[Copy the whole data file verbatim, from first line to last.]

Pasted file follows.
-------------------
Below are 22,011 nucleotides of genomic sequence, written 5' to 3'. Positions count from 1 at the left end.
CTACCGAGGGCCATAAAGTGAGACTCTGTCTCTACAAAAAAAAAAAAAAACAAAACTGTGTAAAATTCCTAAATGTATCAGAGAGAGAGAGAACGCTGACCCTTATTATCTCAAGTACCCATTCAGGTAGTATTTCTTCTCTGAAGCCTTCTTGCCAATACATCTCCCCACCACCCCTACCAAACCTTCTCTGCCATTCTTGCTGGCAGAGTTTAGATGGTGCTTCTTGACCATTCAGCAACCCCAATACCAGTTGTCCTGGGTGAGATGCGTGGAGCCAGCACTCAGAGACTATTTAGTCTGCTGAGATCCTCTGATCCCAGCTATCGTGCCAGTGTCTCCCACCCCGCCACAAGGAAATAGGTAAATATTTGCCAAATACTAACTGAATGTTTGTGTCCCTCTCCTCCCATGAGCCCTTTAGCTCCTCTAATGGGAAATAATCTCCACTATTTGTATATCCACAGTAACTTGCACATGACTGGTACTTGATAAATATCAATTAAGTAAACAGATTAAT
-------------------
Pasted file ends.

Below are 22,011 nucleotides of genomic sequence, written 5' to 3'. Positions count from 1 at the left end.
CTACCGAGGGCCATAAAGTGAGACTCTGTCTCTACAAAAAAAAAAAAAAACAAAACTGTGTAAAATTCCTAAATGTATCAGAGAGAGAGAGAACGCTGACCCTTATTATCTCAAGTACCCATTCAGGTAGTATTTCTTCTCTGAAGCCTTCTTGCCAATACATCTCCCCACCACCCCTACCAAACCTTCTCTGCCATTCTTGCTGGCAGAGTTTAGATGGTGCTTCTTGACCATTCAGCAACCCCAATACCAGTTGTCCTGGGTGAGATGCGTGGAGCCAGCACTCAGAGACTATTTAGTCTGCTGAGATCCTCTGATCCCAGCTATCGTGCCAGTGTCTCCCACCCCGCCACAAGGAAATAGGTAAATATTTGCCAAATACTAACTGAATGTTTGTGTCCCTCTCCTCCCATGAGCCCTTTAGCTCCTCTAATGGGAAATAATCTCCACTATTTGTATATCCACAGTAACTTGCACATGACTGGTACTTGATAAATATCAATTAAGTAAACAGATTAAT